Ready for VoIP: Network Management Architectures: Telchemy

Telchemy, Inc., headquartered in Duluth, Georgia, develops technology that enables
enterprises and service providers to deploy and manage voice and video over IP, streaming
audio and video, and networked gaming services over their networking infrastructures.

Telchemy’s products provide real-time visibility of service quality, estimates of
user-perceived Quality of Service (QoS), and detailed analysis of the root cause of
quality degradation. Their software technology can be integrated by equipment
manufacturers into a wide range of products, ranging from consumer electronics devices to
large telecom systems; it monitors every call and detects problems in real time.

The company was founded in 1999, and since that time has developed a number of
products that have been integrated into IP telephones, gateways, probes, analyzers, and
routers, and deployed by telephone companies, cable service providers, ISPs, and major
enterprises. Telchemy’s customers include AudioCodes, Brix Networks, Ditech
Communications, Empirix, Ixia, NexTone, and Nortel Networks.

Telchemy has two broad categories of products to manage the performance of voice and
video over IP environments: embedded software and turnkey system applications. All of
these products are based on a distributed architecture for performance management with a
goal of providing end-to-end monitoring of service quality in any size or type of

For passive monitoring, the architecture includes agents embedded into endpoints,
distributed probes, and other mid-stream devices.

For active testing, distributed software test agents generate voice, video, and
network diagnostic traffic to each other and report quality/performance metrics back to a
central reporting and configuration interface.

On the embedded side is Telchemy’s core technology, a passive monitoring performance
analysis agent called VQmon. This agent generates listening and conversational
quality Mean Opinion Scores (MOS) and R factors, plus a wide range of diagnostic data,
and then makes that information available through an API (application programming

VQmon is based on the ITU-T E Model, but with many extensions that improve the
accuracy. The product comes in three versions: VQmon/EP (End Point), which is integrated
into IP phones, gateways, and cellular handsets; VQmon/SA (Stream Analysis), which is
integrated into mid-stream devices like probes, analyzers, and routers; and VQmon/HD, for
video stream analysis, to be integrated into IP set-top boxes, videoconferencing
equipment, and so on. VQmon is in wide use by equipment providers, with over 36 million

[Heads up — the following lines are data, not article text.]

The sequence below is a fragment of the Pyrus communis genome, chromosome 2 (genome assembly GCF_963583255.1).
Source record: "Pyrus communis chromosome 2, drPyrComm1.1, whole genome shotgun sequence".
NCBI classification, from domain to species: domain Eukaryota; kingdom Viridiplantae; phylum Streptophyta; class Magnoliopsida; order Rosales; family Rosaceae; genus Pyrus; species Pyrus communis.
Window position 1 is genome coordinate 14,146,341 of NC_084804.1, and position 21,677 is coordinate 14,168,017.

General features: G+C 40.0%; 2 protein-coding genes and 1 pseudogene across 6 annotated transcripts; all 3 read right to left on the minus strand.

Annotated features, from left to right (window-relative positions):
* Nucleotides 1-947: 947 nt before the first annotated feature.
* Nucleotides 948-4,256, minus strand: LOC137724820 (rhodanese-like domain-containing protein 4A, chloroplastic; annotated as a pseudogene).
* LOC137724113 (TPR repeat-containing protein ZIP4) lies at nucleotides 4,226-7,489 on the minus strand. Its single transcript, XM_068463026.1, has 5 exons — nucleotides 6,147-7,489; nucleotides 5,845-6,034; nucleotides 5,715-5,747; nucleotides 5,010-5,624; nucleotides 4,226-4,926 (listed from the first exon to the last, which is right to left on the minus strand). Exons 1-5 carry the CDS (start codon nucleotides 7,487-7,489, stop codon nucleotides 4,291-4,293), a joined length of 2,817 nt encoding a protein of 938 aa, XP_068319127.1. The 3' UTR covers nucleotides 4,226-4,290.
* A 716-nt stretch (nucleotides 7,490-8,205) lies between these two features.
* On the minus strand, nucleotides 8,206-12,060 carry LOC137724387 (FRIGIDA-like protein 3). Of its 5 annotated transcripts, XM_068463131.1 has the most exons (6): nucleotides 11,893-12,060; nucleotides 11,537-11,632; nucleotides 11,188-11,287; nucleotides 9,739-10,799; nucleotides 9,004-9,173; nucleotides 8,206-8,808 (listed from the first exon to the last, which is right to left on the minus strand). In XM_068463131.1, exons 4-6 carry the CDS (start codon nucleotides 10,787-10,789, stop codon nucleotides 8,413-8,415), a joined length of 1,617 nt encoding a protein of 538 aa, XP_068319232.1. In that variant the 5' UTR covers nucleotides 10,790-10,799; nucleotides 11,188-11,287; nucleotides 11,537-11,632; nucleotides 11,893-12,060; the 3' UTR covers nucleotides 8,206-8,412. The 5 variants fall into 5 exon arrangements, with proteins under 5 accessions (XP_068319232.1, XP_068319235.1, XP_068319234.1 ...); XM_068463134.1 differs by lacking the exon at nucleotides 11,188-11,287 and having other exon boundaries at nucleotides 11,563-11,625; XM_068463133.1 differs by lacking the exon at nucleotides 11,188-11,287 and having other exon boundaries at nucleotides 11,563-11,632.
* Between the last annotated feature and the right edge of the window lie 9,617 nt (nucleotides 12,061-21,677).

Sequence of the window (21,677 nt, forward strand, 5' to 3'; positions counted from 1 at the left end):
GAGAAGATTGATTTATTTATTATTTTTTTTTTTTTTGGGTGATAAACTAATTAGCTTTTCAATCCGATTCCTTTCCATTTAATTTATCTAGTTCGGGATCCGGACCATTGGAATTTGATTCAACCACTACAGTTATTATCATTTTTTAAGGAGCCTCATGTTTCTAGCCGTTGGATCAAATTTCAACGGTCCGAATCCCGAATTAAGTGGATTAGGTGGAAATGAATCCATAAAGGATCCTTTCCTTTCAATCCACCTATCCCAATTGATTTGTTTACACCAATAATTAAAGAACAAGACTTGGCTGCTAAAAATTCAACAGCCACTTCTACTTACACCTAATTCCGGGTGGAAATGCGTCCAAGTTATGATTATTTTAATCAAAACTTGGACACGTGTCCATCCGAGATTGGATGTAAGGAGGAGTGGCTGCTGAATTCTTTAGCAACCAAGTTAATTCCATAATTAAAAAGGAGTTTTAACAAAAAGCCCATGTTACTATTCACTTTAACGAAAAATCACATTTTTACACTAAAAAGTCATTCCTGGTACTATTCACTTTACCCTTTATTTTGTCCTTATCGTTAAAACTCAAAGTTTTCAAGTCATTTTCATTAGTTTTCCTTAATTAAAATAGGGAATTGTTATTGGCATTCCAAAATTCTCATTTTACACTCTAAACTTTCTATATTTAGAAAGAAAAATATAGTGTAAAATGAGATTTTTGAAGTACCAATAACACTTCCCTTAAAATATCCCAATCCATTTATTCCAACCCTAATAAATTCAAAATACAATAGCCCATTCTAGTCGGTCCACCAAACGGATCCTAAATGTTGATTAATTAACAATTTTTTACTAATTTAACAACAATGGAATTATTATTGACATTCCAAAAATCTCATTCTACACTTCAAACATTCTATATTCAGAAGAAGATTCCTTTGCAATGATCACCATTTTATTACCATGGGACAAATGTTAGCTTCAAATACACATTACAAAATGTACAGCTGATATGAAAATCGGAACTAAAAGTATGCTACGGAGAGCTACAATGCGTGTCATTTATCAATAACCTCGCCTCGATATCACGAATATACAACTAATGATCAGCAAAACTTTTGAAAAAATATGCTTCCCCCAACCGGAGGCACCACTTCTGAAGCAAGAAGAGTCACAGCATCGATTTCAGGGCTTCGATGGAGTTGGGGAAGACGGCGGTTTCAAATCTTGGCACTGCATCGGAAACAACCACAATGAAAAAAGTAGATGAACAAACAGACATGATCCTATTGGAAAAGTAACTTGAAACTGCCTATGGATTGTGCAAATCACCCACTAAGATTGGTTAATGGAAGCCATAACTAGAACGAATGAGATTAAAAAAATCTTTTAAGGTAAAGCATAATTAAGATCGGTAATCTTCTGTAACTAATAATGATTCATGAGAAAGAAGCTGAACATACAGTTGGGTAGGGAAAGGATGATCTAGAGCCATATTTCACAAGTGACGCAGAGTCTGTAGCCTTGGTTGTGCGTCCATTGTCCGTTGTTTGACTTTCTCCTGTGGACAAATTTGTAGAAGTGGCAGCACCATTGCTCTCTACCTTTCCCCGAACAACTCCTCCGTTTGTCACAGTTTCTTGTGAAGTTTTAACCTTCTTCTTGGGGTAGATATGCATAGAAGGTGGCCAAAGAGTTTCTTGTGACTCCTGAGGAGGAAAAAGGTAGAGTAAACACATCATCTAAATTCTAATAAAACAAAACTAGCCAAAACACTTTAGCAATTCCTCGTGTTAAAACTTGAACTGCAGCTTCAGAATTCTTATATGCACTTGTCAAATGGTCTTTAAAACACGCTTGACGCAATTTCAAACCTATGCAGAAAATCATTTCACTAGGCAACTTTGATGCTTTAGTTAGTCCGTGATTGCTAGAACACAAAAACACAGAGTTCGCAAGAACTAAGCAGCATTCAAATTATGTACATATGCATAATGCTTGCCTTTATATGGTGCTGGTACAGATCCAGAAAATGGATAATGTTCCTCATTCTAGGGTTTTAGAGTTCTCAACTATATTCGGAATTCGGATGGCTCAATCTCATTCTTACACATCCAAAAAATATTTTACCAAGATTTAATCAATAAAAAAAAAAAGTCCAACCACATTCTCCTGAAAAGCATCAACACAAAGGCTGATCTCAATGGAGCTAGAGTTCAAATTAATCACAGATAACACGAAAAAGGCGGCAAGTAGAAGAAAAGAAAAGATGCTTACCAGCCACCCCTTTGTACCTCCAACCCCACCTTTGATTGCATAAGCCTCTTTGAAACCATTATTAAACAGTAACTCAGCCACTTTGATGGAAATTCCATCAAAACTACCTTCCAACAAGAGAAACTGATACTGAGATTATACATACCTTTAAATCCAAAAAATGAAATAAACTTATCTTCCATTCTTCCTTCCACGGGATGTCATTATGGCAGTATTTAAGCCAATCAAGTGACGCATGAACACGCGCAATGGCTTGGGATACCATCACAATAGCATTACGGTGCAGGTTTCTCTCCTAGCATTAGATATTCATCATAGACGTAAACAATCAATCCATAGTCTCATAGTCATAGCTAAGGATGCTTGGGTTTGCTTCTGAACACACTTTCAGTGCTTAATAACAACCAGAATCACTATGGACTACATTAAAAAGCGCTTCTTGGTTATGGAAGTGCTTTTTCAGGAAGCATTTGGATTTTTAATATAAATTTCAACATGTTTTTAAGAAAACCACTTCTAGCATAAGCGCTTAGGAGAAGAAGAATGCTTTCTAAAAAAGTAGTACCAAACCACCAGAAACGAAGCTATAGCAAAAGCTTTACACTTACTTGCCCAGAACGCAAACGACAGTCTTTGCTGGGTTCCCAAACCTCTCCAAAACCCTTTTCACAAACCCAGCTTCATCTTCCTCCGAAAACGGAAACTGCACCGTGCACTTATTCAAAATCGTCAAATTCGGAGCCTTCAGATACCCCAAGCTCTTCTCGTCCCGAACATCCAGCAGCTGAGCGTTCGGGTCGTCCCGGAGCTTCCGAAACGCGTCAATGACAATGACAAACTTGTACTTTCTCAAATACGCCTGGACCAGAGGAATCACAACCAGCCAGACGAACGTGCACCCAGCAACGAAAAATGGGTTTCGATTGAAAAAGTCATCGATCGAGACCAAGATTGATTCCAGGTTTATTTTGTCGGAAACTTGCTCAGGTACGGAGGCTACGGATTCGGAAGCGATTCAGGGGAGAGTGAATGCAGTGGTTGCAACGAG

units currently licensed.

Telchemy’s OEM system products are targeted for either passive or active monitoring,
with one additional product for report collection/mediation.

There are two products for passive monitoring. The SQprobe is a software probe
for the Linux operating system, incorporating VQmon/SA. SQprobe passively monitors a
100-BaseT/GigE link and detects VoIP/IP video calls/sessions, reporting MOS/R-factor
scores, burst/gap statistics, degradation factors such as packet loss and delay, plus
transport metrics, and provides them in a Web user interface or via SNMP, as shown in
Figure 1.

In addition to the metrics it collects by monitoring the stream directly, SQprobe
collects the Real Time Control Protocol Extended Reports (RTCP XR-see sent by
endpoints such as IP phones, if they are running VQmon/EP, and correlates the data

Voyager is also a probe incorporating VQmon/SA, but it is a self-contained
plug-and-play device designed for small workgroups and branch offices. It comes with a
built-in passive tap, and includes a DVQattest test agent that can be used to
generate active VoIP calls. Voyager has a GUI similar to SQprobe’s and also provides data
via SNMP (see Figure 2). For example, an enterprise with one main
location and several branch offices (like a bank) might want to deploy SQprobe in the
main office and put a Voyager unit in each branch, in order to monitor calls coming into
and going out of each location.

For active testing, Telchemy has developed DVQattest, a distributed active test
application for VoIP and IPTV/IP videoconferencing that incorporates VQmon. This product
is available in two versions. DVQattest/EN is designed for enterprise network
environments, installed on Linux/Windows/Mac PCs or servers, where it runs in the
background as a daemon or service. DVQattest/RE is designed for residential VoIP/IPTV or
hosted PBX service provider applications, with agents that are placed on a public Web
server on the service provider’s network, and then downloaded to subscriber desktops as
needed. Both versions of DVQattest includes expert analysis with a text diagnosis of
problem conditions detected, plus a list of specific degradation factors and the
percentage of quality degradation attributable to each (see Figures 3 and 4).

In addition, Telchemy offers SQmediator, a central report collection/mediation
application. SQmediator collects endpoint reports, analyzes them, and provides quality
scores, performance metrics, and expert analysis/diagnostic data for individual calls and
video sessions. Performance data can be viewed in a Web-based GUI or accessed via SNMP or
a custom API.

Further details on the Telchemy architecture and products can be found at Our next
tutorial will continue our examination of vendors’ network management architectures.

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